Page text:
Self‐checkouts are clearly all about giving customers more choice, speed and convenience while reducing queuing times and staff hours. Additionally, they reduce the potential for human error by calculating change automatically.
Some studies show not all shoppers like them, either because they find automated tills confusing, or because they prefer interacting with a real person.
Indeed, our own survey of 2013 found that a third of shoppers walked away without making their planned purchases due to poor experiences with these solutions.
Meanwhile, a whopping 84% admitted needing help from a staff member, and more than 40% complained about technical hitches at automated checkout points.
More recently, however, research is starting to suggest that customers now prefer checking out their own purchases. (One study released earlier this year found just 2% of shoppers were unfamiliar with the technology.)
Self‐service checkouts have been around for some years now and, love them or loathe them, they’re here to stay, especially in supermarkets. Globally, one figure has estimated there would be over one million by 2025.
In recent months, these systems have come into their own as people return to work post‐pandemic and big weekly shops are increasingly replaced by smaller, more frequent trips to buy groceries, for example on the commute home. (Equally, when people have been in‐store over the pandemic, they’ve wanted to leave as briskly as possible to reduce exposure to potential infection.) So these solutions have become as familiar as our toothbrush to most of us.
That’s not, of course, to say that there’s no room for improvement. With many staff interventions still necessary, for example, there is some way to go before transactions are fully automated.
What’s more, touchscreens could involve fewer touches, or none at all, not least given the current climate, while processing non‐barcoded items like vegetables and some baked goods could be sleeker and quicker.
And it’s always worth making sure you’re doing all you can to promote discounts and special offers via your automated sales points.
Finally of course, there are the infamous and still‐present issues with items in the bagging area …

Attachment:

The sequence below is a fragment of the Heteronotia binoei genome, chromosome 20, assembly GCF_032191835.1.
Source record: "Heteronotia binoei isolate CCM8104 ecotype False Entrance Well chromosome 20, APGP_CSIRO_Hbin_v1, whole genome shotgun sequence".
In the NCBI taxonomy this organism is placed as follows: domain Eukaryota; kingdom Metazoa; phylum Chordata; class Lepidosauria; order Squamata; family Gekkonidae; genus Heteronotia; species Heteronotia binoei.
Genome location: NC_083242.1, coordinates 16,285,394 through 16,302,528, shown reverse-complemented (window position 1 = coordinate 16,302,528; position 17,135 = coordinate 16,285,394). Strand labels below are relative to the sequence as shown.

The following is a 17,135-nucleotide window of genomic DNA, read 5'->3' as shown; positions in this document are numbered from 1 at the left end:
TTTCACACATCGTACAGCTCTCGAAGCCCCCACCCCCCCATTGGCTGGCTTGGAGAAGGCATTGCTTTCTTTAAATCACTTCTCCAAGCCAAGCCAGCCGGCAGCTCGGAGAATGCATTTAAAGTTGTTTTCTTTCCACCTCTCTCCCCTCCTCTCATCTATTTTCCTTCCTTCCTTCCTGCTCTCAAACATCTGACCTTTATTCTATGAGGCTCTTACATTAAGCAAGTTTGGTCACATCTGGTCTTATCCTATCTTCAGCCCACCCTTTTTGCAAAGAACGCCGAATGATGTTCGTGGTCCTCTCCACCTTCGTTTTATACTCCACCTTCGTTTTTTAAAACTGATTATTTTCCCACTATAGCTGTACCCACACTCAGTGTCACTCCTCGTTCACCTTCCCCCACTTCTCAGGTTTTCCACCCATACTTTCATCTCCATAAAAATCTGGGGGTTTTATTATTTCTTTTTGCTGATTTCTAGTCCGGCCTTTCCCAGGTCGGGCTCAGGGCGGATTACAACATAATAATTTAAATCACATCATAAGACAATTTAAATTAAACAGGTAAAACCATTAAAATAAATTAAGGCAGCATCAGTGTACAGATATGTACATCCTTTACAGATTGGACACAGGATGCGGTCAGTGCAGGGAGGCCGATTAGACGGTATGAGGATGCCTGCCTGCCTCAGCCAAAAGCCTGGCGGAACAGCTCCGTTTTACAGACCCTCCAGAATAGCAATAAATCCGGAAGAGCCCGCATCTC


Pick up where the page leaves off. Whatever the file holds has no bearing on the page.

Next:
We have the technology to help improve the self-checkout experience…
But the technology to iron out potential glitches has already improved significantly. One leading supermarket, for example, introduced a measure to calculate the shopper’s savings as items are they’re scanned, rather than at the end, to help give customers an idea of what they need to pay at an earlier stage.
Here are some of the products we offer to make the experience smoother all round:
1. Automatic Call forward
It’s frustrating to make your way to an apparently available self-checkout only to find that it’s out of order or only accepting a payment method that you weren’t prepared for. Automatic call forward systems use digital signage to call you to the next available (working!) self-checkout and can tell you what payment methods it’s accepting. This takes the stress out of that awkward moment when all eyes are on you at the front of the queue and you’re trying to spot an available self-checkout quickly without holding up the rest of the line.
2. Telescopic posts
These raise signage above eye‐level to give clearer messaging about social distancing, which remains important as customers queue to use your self‐service checkouts.
3. Post‐top signage
Available in different sizes and in reusable or fully recyclable, plastic-free designs, our sign holders go on the top of any of our barriers so that you can communicate at a glance with your customers, giving them information or promoting a special offer.
InQ-Totem® is our highly visible, customisable social distancing signage solution solution available with or without integrated digital screens.
Offering the ability to communicate both audibly and visually with customers waiting in the queue to use self-checkouts, InQ-tv® screens sit atop IQM® panels and shelves and can be used to advertise the items available for sale below or alternatively to communicate other promotional or informational messages.
6. InQueue Merchandising (IQM®)
Transforming the self-checkout queuing area in to additional shopping space. InQueue Merchandising (IQM®) offers a variety of different shelves, fixtures and accessories create a power impulse zone, an area where self-checkouts perform poorly when compared to highly merchandisable staffed checkouts.
How we can help
It’s fair to say they are a work in progress, but at Tensator we believe self‐service tills can be a win for both retailer and customer when used correctly and in conjunction with the best technology and queueing solutions.
Download our Retail brochure to find out the many ways in which we could help your retail brand, or alternatively contact us directly.